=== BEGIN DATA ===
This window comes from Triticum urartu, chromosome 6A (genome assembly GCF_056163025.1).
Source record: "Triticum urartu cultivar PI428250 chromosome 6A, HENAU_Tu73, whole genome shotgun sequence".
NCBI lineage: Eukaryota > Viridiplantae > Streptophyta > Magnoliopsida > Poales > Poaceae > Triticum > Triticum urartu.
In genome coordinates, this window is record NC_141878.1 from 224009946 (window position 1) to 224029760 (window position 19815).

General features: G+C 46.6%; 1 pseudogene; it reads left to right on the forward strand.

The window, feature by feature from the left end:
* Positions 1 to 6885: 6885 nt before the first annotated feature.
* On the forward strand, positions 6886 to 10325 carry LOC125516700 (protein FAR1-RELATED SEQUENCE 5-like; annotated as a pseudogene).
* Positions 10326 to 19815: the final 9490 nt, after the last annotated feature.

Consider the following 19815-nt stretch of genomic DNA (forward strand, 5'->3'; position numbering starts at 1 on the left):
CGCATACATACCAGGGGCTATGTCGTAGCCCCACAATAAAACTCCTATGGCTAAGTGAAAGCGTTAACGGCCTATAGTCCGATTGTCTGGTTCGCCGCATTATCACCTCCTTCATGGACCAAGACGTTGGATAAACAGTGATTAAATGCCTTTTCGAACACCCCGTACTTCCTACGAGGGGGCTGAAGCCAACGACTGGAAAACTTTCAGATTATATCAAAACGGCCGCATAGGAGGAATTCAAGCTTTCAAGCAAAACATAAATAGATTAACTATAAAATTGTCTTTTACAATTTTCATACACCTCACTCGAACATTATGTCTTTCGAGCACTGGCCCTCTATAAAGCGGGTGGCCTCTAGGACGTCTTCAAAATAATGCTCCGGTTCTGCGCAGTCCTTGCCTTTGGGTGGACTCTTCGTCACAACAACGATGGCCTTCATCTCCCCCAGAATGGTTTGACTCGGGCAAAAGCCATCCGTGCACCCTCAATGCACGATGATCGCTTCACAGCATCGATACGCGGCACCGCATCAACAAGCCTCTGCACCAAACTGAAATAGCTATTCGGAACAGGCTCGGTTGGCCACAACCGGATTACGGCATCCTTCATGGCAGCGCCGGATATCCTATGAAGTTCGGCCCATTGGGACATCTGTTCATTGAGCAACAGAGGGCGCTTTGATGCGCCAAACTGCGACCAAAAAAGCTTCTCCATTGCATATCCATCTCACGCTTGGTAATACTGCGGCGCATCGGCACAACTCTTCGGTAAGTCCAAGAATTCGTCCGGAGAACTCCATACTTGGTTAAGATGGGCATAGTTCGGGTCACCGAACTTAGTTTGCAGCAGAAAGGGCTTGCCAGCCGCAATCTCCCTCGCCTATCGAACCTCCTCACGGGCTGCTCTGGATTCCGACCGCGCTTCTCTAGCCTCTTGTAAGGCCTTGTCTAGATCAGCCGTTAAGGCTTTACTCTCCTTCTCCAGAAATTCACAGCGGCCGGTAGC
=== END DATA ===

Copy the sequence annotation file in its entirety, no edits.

This window comes from Triticum urartu, chromosome 6A (genome assembly GCF_056163025.1).
Source record: "Triticum urartu cultivar PI428250 chromosome 6A, HENAU_Tu73, whole genome shotgun sequence".
NCBI lineage: Eukaryota > Viridiplantae > Streptophyta > Magnoliopsida > Poales > Poaceae > Triticum > Triticum urartu.
In genome coordinates, this window is record NC_141878.1 from 224009946 (window position 1) to 224029760 (window position 19815).

General features: G+C 46.6%; 1 pseudogene; it reads left to right on the forward strand.

The window, feature by feature from the left end:
* Positions 1 to 6885: 6885 nt before the first annotated feature.
* On the forward strand, positions 6886 to 10325 carry LOC125516700 (protein FAR1-RELATED SEQUENCE 5-like; annotated as a pseudogene).
* Positions 10326 to 19815: the final 9490 nt, after the last annotated feature.

Consider the following 19815-nt stretch of genomic DNA (forward strand, 5'->3'; position numbering starts at 1 on the left):
CGCATACATACCAGGGGCTATGTCGTAGCCCCACAATAAAACTCCTATGGCTAAGTGAAAGCGTTAACGGCCTATAGTCCGATTGTCTGGTTCGCCGCATTATCACCTCCTTCATGGACCAAGACGTTGGATAAACAGTGATTAAATGCCTTTTCGAACACCCCGTACTTCCTACGAGGGGGCTGAAGCCAACGACTGGAAAACTTTCAGATTATATCAAAACGGCCGCATAGGAGGAATTCAAGCTTTCAAGCAAAACATAAATAGATTAACTATAAAATTGTCTTTTACAATTTTCATACACCTCACTCGAACATTATGTCTTTCGAGCACTGGCCCTCTATAAAGCGGGTGGCCTCTAGGACGTCTTCAAAATAATGCTCCGGTTCTGCGCAGTCCTTGCCTTTGGGTGGACTCTTCGTCACAACAACGATGGCCTTCATCTCCCCCAGAATGGTTTGACTCGGGCAAAAGCCATCCGTGCACCCTCAATGCACGATGATCGCTTCACAGCATCGATACGCGGCACCGCATCAACAAGCCTCTGCACCAAACTGAAATAGCTATTCGGAACAGGCTCGGTTGGCCACAACCGGATTACGGCATCCTTCATGGCAGCGCCGGATATCCTATGAAGTTCGGCCCATTGGGACATCTGTTCATTGAGCAACAGAGGGCGCTTTGATGCGCCAAACTGCGACCAAAAAAGCTTCTCCATTGCATATCCATCTCACGCTTGGTAATACTGCGGCGCATCGGCACAACTCTTCGGTAAGTCCAAGAATTCGTCCGGAGAACTCCATACTTGGTTAAGATGGGCATAGTTCGGGTCACCGAACTTAGTTTGCAGCAGAAAGGGCTTGCCAGCCGCAATCTCCCTCGCCTATCGAACCTCCTCACGGGCTGCTCTGGATTCCGACCGCGCTTCTCTAGCCTCTTGTAAGGCCTTGTCTAGATCAGCCGTTAAGGCTTTACTCTCCTTCTCCAGAAATTCACAGCGGCCGGTAGC